Thursday, April 7, 2016

Review: The Edge of Lost

The notorious island prison of Alcatraz has plenty of reasons for the people who work there to be afraid. But perhaps nothing strikes fear into people's heart like a missing child. When the young daughter of a prison guard disappears, all of the employees and their families race to find her. But the only one who knows the truth of what has happened to the girl is Tommy Cappelo, a prisoner serving time for a bank robbery. And he is hoping that Sadie is never found.

The Edge of Lost is set up beautifully. As soon as the reader is good and scared for Sadie, the author throws you back in time to twenty years earlier. We meet a boy named Shanley Egan, who ventures across the ocean from Ireland with his uncle. But something terrible happens and Shan is left to fend for himself in New York City.

While the book is structured around the missing girl at Alcatraz, most of the story is about Shan as a boy and then a young man. We follow him as he tries to find a family in a strange new land, and learn what it means to commit to people even if they aren't your blood relatives. Each character in this story is so interestingly written that you almost wish the narrative wouldn't jump ahead, because it would give you more time with them.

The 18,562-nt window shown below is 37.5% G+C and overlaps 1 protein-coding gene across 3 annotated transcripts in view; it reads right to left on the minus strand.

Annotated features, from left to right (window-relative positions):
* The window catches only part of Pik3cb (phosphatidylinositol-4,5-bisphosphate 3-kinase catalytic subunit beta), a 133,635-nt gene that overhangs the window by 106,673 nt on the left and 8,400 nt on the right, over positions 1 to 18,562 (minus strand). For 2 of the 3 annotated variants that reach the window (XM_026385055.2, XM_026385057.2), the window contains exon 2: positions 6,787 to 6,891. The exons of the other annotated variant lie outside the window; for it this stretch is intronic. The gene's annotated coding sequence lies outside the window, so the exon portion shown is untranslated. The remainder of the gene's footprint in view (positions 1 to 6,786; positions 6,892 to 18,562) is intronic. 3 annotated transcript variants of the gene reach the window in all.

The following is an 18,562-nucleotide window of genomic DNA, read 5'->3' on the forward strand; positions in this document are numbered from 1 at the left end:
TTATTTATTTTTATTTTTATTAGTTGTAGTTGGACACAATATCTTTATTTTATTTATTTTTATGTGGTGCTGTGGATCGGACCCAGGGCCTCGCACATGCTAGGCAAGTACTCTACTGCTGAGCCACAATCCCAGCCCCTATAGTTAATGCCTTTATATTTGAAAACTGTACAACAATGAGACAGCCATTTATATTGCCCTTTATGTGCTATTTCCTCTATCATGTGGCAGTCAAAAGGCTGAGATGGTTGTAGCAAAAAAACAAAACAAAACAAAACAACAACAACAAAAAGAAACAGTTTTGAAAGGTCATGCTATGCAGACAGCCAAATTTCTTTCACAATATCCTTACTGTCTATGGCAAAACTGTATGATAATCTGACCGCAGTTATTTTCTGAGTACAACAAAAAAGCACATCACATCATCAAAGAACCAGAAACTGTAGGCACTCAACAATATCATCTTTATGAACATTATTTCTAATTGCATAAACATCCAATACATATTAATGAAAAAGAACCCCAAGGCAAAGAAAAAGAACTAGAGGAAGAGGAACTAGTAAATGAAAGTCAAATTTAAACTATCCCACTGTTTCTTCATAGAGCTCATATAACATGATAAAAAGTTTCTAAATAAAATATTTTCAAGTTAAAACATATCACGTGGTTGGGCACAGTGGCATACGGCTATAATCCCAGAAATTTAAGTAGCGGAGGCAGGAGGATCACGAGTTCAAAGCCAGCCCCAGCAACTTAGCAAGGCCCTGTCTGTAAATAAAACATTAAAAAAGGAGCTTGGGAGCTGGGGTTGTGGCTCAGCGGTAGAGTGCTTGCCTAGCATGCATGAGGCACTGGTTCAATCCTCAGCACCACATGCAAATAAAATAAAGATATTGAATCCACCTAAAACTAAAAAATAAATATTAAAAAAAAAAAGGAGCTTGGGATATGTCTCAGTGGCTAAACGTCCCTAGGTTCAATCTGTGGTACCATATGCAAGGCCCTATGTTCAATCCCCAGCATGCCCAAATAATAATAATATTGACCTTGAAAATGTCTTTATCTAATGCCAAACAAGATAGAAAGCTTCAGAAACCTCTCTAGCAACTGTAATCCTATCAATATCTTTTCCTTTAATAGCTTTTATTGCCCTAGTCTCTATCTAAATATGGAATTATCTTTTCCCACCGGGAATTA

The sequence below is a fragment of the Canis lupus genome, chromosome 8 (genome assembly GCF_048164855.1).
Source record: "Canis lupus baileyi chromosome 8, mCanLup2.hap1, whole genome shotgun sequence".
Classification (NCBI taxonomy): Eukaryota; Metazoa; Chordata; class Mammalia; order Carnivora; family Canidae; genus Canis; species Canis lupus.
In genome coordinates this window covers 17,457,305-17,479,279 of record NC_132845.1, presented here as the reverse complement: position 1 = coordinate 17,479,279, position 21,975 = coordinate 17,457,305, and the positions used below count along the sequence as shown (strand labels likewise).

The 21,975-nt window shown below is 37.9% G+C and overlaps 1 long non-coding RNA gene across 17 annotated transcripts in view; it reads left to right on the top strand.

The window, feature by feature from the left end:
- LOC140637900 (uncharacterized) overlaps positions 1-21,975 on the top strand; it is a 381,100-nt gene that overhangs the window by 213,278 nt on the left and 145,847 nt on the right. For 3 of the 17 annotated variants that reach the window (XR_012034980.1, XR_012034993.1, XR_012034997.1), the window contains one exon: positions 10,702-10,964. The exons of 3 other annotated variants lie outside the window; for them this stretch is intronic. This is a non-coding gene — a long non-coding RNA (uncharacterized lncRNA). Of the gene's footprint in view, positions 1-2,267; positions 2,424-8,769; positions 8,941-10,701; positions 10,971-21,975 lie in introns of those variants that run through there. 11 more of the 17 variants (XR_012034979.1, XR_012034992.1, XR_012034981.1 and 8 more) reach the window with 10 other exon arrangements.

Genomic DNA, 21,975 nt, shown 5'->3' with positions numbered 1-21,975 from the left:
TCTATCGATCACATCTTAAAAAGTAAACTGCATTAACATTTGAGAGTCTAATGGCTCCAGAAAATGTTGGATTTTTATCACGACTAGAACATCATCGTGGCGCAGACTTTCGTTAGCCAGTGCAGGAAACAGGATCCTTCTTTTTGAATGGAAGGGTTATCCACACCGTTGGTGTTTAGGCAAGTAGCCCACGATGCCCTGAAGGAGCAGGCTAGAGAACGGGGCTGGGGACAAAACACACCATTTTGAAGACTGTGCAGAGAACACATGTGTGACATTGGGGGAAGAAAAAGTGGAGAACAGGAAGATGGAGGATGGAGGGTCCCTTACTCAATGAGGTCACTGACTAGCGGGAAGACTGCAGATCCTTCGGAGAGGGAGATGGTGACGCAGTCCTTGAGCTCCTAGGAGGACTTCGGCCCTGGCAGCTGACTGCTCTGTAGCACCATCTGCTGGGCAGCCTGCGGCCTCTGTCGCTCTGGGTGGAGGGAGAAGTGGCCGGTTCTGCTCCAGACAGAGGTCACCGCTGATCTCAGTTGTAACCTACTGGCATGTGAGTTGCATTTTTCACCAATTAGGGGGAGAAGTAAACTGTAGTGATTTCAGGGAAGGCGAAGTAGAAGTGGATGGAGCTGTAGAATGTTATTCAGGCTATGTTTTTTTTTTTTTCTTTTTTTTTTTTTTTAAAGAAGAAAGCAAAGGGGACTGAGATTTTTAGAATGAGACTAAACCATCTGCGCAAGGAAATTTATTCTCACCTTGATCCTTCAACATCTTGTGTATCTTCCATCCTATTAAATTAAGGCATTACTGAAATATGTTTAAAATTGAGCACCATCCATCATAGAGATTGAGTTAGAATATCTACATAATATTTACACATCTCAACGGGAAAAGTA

This is the best kind of historical fiction; the story moves effortlessly from Ireland to the Italian neighborhood in Brooklyn, from the prison cells of Alcatraz to swanky secret clubs during prohibition. The reader stays on their toes as situations change and secrets are revealed. But the heart of this book is Shan himself, a boy and then a man who tries to make it through tough times, do the right thing, and protect the people who he loves.

This is my first time reading a book by Kristina McMorris, but it will certainly not be the last!

The Edge of Lost
By Kristina McMorris
Kensington November 2015
340 pages
From publisher for She Reads Book Club


  1. And it will certainly go onto my TBR. Thanks for the review

    1. I'm so glad! I would love to chat about it after you've read the book.

  2. Replies
    1. I'm glad to hear it! Have you read this author before?